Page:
George Mitchell, selected by the NCAA as the Athletics Integrity Monitor for Penn State during the term of the university’s sanctions, has published his first quarterly report of the progress PSU has made in implanting the Athletics Integrity Agreement signed this August. The report is very positive, as Penn State has met or is on track to meet all of its obligations under the agreement so far.
But the buzzword surrounding Penn State and the Sandusky scandal has been culture. The impact of the sanctions and corrective actions on the culture of Penn State and the university’s relationship to its football team will be the most closely watched area during PSU’s five years of probation.
The first report has a couple of encouraging signs though. Both are little things, but show evidence of a general commitment by the university to move forward and some specific actions by the football program.
First, at a Faculty Senate meeting attended by Mitchell and his staff, a resolution opposing the Freeh report’s findings and recommendations was debated but ultimately defeated. Mitchell’s report talks about a small minority of dissenting voices. In this case they were heard but the faculty leadership ultimately decided not to heed them. Both discussing opposing views and committing to moving forward are positive steps.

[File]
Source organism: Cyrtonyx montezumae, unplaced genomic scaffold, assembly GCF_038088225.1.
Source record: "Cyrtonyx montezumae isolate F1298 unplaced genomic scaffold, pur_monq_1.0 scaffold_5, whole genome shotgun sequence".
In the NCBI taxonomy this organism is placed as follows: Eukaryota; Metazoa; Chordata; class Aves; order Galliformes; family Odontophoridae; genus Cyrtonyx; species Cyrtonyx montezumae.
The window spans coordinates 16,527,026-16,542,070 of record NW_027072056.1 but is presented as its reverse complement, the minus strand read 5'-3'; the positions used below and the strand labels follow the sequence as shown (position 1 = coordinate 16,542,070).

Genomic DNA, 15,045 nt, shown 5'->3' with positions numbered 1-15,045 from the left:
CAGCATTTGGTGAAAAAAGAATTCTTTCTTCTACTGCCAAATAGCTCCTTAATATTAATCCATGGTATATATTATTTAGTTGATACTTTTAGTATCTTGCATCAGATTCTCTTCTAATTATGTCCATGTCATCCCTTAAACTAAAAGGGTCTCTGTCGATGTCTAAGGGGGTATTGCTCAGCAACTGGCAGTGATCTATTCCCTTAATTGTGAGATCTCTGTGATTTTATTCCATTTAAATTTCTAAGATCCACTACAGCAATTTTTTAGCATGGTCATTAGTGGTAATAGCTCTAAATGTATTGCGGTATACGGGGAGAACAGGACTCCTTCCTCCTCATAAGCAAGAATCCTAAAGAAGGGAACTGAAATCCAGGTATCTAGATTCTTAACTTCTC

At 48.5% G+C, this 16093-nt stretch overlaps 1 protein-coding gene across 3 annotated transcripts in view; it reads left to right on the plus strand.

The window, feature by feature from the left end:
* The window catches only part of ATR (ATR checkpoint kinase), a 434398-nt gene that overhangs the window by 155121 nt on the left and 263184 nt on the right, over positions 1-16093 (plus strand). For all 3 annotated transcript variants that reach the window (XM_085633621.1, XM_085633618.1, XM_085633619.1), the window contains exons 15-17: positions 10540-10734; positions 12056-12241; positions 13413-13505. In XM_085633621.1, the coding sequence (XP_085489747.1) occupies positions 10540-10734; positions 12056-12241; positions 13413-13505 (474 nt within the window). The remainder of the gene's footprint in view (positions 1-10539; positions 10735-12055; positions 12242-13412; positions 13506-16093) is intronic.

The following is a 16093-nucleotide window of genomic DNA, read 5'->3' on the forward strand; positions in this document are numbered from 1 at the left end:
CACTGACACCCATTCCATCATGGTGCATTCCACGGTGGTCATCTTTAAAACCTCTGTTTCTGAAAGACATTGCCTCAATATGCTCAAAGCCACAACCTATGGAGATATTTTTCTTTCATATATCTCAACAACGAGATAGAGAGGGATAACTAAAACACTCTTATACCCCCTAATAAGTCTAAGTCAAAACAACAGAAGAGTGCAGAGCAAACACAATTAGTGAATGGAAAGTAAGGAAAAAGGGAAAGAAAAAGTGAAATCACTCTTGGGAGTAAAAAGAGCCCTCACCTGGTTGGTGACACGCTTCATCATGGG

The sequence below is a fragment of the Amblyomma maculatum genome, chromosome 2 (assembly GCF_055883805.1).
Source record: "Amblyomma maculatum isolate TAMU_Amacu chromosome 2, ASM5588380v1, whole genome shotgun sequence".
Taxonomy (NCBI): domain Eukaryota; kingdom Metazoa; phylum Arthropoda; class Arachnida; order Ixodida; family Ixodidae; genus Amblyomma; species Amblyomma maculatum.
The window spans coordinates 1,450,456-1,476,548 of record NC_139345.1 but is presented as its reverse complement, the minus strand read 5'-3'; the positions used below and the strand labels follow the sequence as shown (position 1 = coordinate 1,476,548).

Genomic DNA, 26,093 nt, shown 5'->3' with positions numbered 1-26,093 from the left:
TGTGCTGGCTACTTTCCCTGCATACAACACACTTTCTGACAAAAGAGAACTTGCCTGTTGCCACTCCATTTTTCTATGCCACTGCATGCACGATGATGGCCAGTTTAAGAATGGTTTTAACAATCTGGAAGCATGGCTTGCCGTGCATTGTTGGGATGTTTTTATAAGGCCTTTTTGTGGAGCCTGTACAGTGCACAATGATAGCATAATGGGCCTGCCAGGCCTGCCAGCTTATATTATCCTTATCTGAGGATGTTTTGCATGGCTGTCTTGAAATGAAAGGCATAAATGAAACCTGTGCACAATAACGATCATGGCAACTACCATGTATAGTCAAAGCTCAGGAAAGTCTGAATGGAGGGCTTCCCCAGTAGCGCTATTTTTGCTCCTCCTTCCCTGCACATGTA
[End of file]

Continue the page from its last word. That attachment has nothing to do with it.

Second, the football program has taken a number of steps to be more open, accessible, and integrated into the athletic department:
Football head coach Bill O’Brien has embraced the University’s efforts to meet its obligations under the Consent Decree and AIA. Several other Penn State head coaches have praised his leadership in permitting a reduction in the football team’s roster by ten players to open slots for men to compete in other sports. Coach O’Brien agreed to open the Lasch Building, which previously had been reserved for use by the football team only, to use by other varsity programs, and he made time previously set aside for the football team available for other sports in Holuba Hall. He also regularly attends head coaches’ meetings with other coaches and administrators, and he has attended several meetings of the Faculty Senate Committee on Intercollegiate Athletics, including one held during his first week on campus.
As much as this is positive news, it also reveals one of the paradoxes in trying to change the culture surrounding football at Penn State. Much of that change is dependent on the head football coach and how enthusiastically he embraces the changes.